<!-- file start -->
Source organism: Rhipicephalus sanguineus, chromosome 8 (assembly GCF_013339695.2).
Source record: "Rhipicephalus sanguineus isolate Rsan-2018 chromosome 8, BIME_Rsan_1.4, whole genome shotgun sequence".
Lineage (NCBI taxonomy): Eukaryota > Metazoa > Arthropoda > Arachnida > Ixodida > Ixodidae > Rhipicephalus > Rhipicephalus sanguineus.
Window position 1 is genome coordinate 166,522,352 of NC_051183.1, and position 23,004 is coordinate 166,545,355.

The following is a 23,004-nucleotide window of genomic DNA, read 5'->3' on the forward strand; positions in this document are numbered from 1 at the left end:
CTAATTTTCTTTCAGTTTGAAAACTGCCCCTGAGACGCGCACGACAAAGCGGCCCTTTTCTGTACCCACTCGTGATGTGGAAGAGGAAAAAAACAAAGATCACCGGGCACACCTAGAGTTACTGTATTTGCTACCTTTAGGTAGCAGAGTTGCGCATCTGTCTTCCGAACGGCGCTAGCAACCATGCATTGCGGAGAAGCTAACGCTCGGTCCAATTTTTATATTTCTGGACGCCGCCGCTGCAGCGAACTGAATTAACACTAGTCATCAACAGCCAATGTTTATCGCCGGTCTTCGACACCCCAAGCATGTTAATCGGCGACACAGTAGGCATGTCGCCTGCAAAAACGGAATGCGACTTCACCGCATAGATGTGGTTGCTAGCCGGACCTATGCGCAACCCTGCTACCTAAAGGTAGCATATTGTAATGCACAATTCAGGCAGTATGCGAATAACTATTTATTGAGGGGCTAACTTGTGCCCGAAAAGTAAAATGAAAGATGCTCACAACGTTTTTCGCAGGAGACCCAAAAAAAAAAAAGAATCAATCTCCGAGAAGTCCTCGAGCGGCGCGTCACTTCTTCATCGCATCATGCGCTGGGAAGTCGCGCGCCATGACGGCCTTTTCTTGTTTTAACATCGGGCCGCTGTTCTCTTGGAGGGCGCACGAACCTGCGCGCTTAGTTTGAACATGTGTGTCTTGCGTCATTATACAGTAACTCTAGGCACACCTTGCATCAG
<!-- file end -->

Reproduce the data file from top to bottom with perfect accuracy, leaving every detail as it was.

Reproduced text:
Source organism: Rhipicephalus sanguineus, chromosome 8 (assembly GCF_013339695.2).
Source record: "Rhipicephalus sanguineus isolate Rsan-2018 chromosome 8, BIME_Rsan_1.4, whole genome shotgun sequence".
Lineage (NCBI taxonomy): Eukaryota > Metazoa > Arthropoda > Arachnida > Ixodida > Ixodidae > Rhipicephalus > Rhipicephalus sanguineus.
Window position 1 is genome coordinate 166,522,352 of NC_051183.1, and position 23,004 is coordinate 166,545,355.

The following is a 23,004-nucleotide window of genomic DNA, read 5'->3' on the forward strand; positions in this document are numbered from 1 at the left end:
CTAATTTTCTTTCAGTTTGAAAACTGCCCCTGAGACGCGCACGACAAAGCGGCCCTTTTCTGTACCCACTCGTGATGTGGAAGAGGAAAAAAACAAAGATCACCGGGCACACCTAGAGTTACTGTATTTGCTACCTTTAGGTAGCAGAGTTGCGCATCTGTCTTCCGAACGGCGCTAGCAACCATGCATTGCGGAGAAGCTAACGCTCGGTCCAATTTTTATATTTCTGGACGCCGCCGCTGCAGCGAACTGAATTAACACTAGTCATCAACAGCCAATGTTTATCGCCGGTCTTCGACACCCCAAGCATGTTAATCGGCGACACAGTAGGCATGTCGCCTGCAAAAACGGAATGCGACTTCACCGCATAGATGTGGTTGCTAGCCGGACCTATGCGCAACCCTGCTACCTAAAGGTAGCATATTGTAATGCACAATTCAGGCAGTATGCGAATAACTATTTATTGAGGGGCTAACTTGTGCCCGAAAAGTAAAATGAAAGATGCTCACAACGTTTTTCGCAGGAGACCCAAAAAAAAAAAAGAATCAATCTCCGAGAAGTCCTCGAGCGGCGCGTCACTTCTTCATCGCATCATGCGCTGGGAAGTCGCGCGCCATGACGGCCTTTTCTTGTTTTAACATCGGGCCGCTGTTCTCTTGGAGGGCGCACGAACCTGCGCGCTTAGTTTGAACATGTGTGTCTTGCGTCATTATACAGTAACTCTAGGCACACCTTGCATCAG